A Wellington tech firm has been sold offshore, but its founders pitch it as a good news story that will help them expand - and hire hundreds more staff.
Qual IT, founded by brothers-in-law Shane Hewson and Jon McPhee, works in quality assurance. It tests the quality of apps, and processes used to develop them, and whether an organisation's security is up to scratch as they carry out penetration tests (using technical skills to try to get around a firewall) and "red teaming" - which includes the likes of social engineering, simulating phishing scams, and japes like gaining access to an office, then having a wander to see if any PCs are unlocked.
Qual IT's clients include NZ Police ("our largest customer"), the Ministry of Health, Transpower, Air New Zealand, Downer, AIG and Auckland Airport. The company also handled quality assurance for last year's virtual APEC summit.
The company has been bought by a rival, the Australian-based Planit Testing, which since May last year has been part of Japanese giant Nomura Group (market cap: US$13.5 billion).
Qual IT has around 250 staff today across its offices in Auckland, Christchurch, Hamilton and the capital. It will be merged with Planit's NZ operation, which employees around 300.
Planit CEO Mike Weale says the plan is to expand NZ staff numbers for the combined operation from 550 to 750.
Neither side would put a value on the deal but the local operation will have NZ revenues off around $75 million (or $250m including Australia).
The deal puts the value of the Planit Group within the top 10 New Zealand technology companies, Planit says - and the largest quality assurance player in NZ, and the number three worldwide.
Qual IT was founded in 2004 after Hewson (a test manager for Immigration) and McPhee (who had performed the same role for NZQA and NZ Post) saw how independent quality assurance firms had taken off in the UK. They saw an opportunity in NZ.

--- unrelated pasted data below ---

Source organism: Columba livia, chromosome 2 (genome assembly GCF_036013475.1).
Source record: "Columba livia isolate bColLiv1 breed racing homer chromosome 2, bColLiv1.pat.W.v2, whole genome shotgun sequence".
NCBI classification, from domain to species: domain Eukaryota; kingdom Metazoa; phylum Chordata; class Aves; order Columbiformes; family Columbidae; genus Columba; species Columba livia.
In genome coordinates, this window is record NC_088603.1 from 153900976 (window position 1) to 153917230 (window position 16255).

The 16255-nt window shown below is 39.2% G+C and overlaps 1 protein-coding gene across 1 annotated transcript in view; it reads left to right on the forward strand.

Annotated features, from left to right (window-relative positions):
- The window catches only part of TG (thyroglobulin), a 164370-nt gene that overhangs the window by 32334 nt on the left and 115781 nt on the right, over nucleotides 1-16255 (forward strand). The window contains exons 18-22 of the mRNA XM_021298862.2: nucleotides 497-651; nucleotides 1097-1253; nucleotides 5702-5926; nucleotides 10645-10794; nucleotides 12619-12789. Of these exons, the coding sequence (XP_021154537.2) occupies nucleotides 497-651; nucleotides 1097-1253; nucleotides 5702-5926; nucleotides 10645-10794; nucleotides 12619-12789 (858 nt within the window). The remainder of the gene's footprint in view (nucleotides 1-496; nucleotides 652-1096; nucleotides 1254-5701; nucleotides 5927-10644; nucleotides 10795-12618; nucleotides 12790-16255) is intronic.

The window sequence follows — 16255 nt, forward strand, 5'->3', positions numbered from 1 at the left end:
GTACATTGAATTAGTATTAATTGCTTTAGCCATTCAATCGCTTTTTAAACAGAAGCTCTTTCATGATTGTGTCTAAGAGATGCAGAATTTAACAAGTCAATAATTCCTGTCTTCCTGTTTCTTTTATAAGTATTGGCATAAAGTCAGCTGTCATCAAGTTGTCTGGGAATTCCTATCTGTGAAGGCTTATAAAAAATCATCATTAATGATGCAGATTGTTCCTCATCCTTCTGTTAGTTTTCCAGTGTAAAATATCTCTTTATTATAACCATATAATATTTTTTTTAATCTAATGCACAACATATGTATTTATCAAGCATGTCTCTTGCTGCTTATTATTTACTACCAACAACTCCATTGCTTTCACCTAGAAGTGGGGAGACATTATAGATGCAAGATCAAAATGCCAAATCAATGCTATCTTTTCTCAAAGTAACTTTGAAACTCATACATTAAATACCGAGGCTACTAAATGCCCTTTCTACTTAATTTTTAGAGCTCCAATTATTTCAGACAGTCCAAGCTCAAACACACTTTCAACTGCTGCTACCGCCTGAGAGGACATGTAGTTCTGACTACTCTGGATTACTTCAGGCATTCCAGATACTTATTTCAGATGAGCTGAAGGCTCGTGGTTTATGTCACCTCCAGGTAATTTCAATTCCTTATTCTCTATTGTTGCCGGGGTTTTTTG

Hewson says the nature of the business was changing, with quality assurance (QA) now a matter of being involved at every step of the way, rather than giving a piece of software the once-over before it went out the door.
Delivering sub-par software has always carried reputational risk, but he says the rise of apps, and snap consumer decisions, has also made QA more pressing. "If someone doesn't like your app, they'll just delete it and try something else."
With cybersecurity becoming a larger and larger part of QA, Hewson and McPhee started a sister company in 2019, SEQA (pronounced "Secure"), headed by Aura Information Security alumnus Mark Keegan (SEQA's staff and financials are included in the headline numbers above).
It turned out to be good timing, of a sort, as the pandemic hit months later and the "new normal" of hybrid working exposed more security gaps than ever.
Worried about the labour crunch?
Hewson and McPhee, who owned the bulk of the shares in both Qual IT and SEQA, will both stay on, and will lead the combined business in NZ. The Qual IT and SEQA brands will initially be retained. McPhee says it will be business as usual for customers, bar some Planit services being added to what's on offer, over time.
The tech labour crisis continues, but Hewson says he's not fazed by the prospect of recruiting another 250 staff. "We do a lot of training, and re-training of people from other sectors," he says. "We've had two intakes of graduates this year, and we're going to expand our grad programmes."
Weale says as an accredited employer, it's also possible that Planit could import staff from offshore on visas if that proves necessary to fill gaps.
The Planit CEO says he suggested the deal.